My personal opinion: although I can envision the risk of a drift towards a stricter policing regime, the immediate reason of such lawsuits is well grounded on a rather prosaic level: money (or should I say the lack of...).
The old media tycoons are suffering significant revenue losses both from the advertising and the copyright royalties.
Direct sales of hard copies of copyrighted materials (software, movies and music of course) are suffering a perennial downturn. Although the majors are cutting their losses, through on-line distribution, the hostilities against file-sharing have not ceased at all.
On the other hand, the market for on-line advertising has become more and more relevant (Google is constantly increasing its ads revenues), in spite of the traditional advertisement on radio, television and newspapers, which is progressively loosing its share. In fact, the money spent by advertisers tends to be steady and the overall advertising market is not really growing. Thus, it is the same old pie, except that slices are shared differently.
However, both in the Mediaset v. Youtube and in the Pirate Bay case, the problem is not limited to a friction among opposing commercial interests. The situation is way more complicated because Italy and its government interests are complicated.
In Mediaset, it is enough to say that the plaintiff is -somehow- the Italian prime minister, Berlusconi. There is no need to explain his interest in communication and public opinion. Moreover, in Italy some of Berlusconi's main opponents are leveraging the Internet and Youtube to drive their political activities.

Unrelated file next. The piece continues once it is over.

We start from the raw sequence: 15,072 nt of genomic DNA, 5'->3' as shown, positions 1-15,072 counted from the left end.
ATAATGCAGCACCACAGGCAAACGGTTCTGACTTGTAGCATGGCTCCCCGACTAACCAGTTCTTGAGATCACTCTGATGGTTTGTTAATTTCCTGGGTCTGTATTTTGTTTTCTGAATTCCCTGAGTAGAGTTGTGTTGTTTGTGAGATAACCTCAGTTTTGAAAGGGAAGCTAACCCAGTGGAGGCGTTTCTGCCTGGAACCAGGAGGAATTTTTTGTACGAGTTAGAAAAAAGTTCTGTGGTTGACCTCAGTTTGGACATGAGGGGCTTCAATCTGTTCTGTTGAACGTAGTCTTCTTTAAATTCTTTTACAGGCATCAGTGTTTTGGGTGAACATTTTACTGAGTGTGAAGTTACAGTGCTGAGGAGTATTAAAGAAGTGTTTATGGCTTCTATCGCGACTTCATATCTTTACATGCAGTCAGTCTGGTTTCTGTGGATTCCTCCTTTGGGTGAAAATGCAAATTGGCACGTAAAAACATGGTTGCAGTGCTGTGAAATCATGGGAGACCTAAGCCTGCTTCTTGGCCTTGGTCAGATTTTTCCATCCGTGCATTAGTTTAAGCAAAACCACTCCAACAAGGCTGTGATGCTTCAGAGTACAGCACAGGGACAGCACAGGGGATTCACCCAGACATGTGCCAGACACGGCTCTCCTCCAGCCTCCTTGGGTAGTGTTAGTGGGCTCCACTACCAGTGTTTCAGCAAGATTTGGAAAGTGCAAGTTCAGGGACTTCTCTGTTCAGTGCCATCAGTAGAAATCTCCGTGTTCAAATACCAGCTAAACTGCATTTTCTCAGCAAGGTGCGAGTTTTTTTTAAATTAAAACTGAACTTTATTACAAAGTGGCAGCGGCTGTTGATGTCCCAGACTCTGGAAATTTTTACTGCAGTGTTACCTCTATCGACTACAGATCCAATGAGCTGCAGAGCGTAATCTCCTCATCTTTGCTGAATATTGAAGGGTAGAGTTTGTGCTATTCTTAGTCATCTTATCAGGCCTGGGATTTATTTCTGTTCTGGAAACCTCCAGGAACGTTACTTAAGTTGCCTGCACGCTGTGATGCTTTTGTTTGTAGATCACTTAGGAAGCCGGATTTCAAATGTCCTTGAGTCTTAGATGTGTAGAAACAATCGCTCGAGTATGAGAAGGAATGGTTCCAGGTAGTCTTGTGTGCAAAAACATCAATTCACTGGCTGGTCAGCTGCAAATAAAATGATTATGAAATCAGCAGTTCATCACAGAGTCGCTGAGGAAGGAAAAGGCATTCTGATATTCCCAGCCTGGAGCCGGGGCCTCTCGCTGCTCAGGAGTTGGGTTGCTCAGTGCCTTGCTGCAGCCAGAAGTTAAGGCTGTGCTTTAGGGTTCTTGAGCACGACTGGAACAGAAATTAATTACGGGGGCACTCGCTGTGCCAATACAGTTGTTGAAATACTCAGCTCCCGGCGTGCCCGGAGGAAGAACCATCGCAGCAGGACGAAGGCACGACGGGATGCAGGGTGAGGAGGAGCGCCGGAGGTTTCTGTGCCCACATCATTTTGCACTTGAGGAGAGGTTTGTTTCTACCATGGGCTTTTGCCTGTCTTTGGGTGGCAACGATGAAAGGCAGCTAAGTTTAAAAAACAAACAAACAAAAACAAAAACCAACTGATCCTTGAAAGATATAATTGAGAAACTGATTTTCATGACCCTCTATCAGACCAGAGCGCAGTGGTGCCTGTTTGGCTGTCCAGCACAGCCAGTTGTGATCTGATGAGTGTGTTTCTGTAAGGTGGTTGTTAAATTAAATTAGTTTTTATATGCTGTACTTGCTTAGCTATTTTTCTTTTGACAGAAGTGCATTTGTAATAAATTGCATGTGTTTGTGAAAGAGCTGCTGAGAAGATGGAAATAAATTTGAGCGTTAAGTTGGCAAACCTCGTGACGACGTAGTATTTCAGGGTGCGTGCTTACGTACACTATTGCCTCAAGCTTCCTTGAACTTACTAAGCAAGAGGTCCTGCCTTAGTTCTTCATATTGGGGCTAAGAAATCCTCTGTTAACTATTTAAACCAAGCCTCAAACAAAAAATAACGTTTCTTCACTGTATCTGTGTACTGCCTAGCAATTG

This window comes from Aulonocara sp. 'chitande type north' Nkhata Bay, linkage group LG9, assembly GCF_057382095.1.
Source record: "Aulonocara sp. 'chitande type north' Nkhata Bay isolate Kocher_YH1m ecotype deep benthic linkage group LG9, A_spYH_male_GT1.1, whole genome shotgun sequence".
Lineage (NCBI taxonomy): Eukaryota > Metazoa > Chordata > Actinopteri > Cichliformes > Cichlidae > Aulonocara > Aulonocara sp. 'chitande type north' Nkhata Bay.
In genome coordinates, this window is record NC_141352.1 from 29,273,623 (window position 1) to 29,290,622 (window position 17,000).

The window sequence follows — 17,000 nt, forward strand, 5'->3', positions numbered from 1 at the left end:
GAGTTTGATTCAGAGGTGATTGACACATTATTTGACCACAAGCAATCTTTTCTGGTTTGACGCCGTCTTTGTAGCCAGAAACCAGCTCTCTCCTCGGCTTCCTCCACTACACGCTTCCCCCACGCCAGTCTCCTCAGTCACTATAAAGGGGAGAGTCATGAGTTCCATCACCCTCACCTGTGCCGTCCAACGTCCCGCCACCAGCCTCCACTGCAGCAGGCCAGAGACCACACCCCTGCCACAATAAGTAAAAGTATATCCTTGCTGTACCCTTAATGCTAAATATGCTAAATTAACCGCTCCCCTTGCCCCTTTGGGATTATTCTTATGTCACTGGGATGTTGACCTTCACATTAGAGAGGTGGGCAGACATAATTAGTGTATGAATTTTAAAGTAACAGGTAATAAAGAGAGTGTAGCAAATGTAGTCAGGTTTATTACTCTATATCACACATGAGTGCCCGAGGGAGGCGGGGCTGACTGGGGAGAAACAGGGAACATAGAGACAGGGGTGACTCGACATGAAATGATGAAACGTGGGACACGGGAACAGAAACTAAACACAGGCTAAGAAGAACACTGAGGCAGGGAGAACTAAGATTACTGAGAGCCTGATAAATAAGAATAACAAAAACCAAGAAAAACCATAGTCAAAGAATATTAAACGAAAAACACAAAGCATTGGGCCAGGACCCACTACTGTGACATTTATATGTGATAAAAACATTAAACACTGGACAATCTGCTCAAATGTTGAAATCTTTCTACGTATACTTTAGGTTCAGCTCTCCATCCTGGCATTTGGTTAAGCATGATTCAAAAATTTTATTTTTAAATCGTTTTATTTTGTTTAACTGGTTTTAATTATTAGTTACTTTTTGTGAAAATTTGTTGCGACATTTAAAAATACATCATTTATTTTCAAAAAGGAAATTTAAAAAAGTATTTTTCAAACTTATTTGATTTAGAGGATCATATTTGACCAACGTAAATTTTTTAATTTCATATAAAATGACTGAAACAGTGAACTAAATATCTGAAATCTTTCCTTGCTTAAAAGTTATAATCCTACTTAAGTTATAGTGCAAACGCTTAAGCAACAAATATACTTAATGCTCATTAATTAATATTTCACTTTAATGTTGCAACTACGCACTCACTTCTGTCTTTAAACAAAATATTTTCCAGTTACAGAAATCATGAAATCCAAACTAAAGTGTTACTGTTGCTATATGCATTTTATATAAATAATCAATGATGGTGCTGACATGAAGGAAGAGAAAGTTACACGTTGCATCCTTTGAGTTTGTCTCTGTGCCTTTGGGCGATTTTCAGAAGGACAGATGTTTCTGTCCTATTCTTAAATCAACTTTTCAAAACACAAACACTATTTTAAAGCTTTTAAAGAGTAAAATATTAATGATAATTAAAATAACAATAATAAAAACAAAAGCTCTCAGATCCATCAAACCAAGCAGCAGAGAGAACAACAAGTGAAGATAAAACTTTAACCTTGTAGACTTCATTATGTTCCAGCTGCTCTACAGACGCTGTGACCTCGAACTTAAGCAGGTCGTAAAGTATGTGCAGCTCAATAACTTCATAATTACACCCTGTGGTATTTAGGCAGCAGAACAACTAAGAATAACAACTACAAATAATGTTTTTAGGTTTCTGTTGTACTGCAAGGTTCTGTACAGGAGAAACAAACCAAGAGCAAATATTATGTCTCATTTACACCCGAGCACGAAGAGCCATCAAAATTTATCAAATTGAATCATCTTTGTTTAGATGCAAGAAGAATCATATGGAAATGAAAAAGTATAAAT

As The Pirate Bay is concerned, there are too many things to say.
Access to the Pirate Bay web site has been blocked from Italy and do you know where is the URL re-directing? To a website hosted in England and owned by Pro-Music, namely the majors' association who is "behind" the lawsuits.
This is not quite all: when accessing the Pirate Bay site from Italy, Pro-Music is able to collect information about every user and his cookies-- using such cookies it is possible to access the user's profile in the Pirate Bay database, perhaps giving a look to what files such user recently downloaded, uploaded or searched.
This is enough evidence to bring a strong case in court, of course if we assume it was acquired lawfully.
I found a video-demonstration of how it is possible to hack Th Pirate Bay users' identity. Click here!
The Italian URL www.thepiratebay.org is not re-directing any more to the Pro-Music web site. The reverse DNS now says "localhost"...
Meanwhile some Italian associations brought the issue before the Privacy Authority. We'll hear about the Pirate Bay again...
WHO IS HIDING IN THE BAY?